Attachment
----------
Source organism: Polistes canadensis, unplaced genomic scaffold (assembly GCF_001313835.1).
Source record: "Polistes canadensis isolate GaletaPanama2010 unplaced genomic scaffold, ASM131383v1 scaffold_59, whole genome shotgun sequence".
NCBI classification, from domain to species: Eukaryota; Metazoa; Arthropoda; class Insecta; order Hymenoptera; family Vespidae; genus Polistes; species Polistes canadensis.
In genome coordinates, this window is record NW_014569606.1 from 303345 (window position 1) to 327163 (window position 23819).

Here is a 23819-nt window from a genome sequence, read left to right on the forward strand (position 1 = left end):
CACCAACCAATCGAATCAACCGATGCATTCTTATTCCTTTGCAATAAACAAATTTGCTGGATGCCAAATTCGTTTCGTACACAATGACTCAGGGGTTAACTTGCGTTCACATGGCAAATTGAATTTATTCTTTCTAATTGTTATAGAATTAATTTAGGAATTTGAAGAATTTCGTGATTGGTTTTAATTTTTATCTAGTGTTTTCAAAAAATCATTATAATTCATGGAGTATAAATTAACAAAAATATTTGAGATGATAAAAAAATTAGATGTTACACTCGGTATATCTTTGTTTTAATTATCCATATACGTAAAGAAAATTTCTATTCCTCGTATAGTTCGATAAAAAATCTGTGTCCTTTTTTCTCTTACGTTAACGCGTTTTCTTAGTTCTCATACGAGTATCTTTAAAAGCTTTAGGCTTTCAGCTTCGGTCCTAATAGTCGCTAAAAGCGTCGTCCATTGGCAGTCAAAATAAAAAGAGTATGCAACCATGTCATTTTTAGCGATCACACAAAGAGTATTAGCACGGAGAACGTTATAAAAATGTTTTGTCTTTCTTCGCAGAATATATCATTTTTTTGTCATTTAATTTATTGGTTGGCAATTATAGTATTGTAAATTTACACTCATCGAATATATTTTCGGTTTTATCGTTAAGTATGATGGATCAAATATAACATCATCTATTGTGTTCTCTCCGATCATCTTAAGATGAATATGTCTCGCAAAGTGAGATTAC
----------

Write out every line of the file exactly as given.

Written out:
Source organism: Polistes canadensis, unplaced genomic scaffold (assembly GCF_001313835.1).
Source record: "Polistes canadensis isolate GaletaPanama2010 unplaced genomic scaffold, ASM131383v1 scaffold_59, whole genome shotgun sequence".
NCBI classification, from domain to species: Eukaryota; Metazoa; Arthropoda; class Insecta; order Hymenoptera; family Vespidae; genus Polistes; species Polistes canadensis.
In genome coordinates, this window is record NW_014569606.1 from 303345 (window position 1) to 327163 (window position 23819).

Here is a 23819-nt window from a genome sequence, read left to right on the forward strand (position 1 = left end):
CACCAACCAATCGAATCAACCGATGCATTCTTATTCCTTTGCAATAAACAAATTTGCTGGATGCCAAATTCGTTTCGTACACAATGACTCAGGGGTTAACTTGCGTTCACATGGCAAATTGAATTTATTCTTTCTAATTGTTATAGAATTAATTTAGGAATTTGAAGAATTTCGTGATTGGTTTTAATTTTTATCTAGTGTTTTCAAAAAATCATTATAATTCATGGAGTATAAATTAACAAAAATATTTGAGATGATAAAAAAATTAGATGTTACACTCGGTATATCTTTGTTTTAATTATCCATATACGTAAAGAAAATTTCTATTCCTCGTATAGTTCGATAAAAAATCTGTGTCCTTTTTTCTCTTACGTTAACGCGTTTTCTTAGTTCTCATACGAGTATCTTTAAAAGCTTTAGGCTTTCAGCTTCGGTCCTAATAGTCGCTAAAAGCGTCGTCCATTGGCAGTCAAAATAAAAAGAGTATGCAACCATGTCATTTTTAGCGATCACACAAAGAGTATTAGCACGGAGAACGTTATAAAAATGTTTTGTCTTTCTTCGCAGAATATATCATTTTTTTGTCATTTAATTTATTGGTTGGCAATTATAGTATTGTAAATTTACACTCATCGAATATATTTTCGGTTTTATCGTTAAGTATGATGGATCAAATATAACATCATCTATTGTGTTCTCTCCGATCATCTTAAGATGAATATGTCTCGCAAAGTGAGATTAC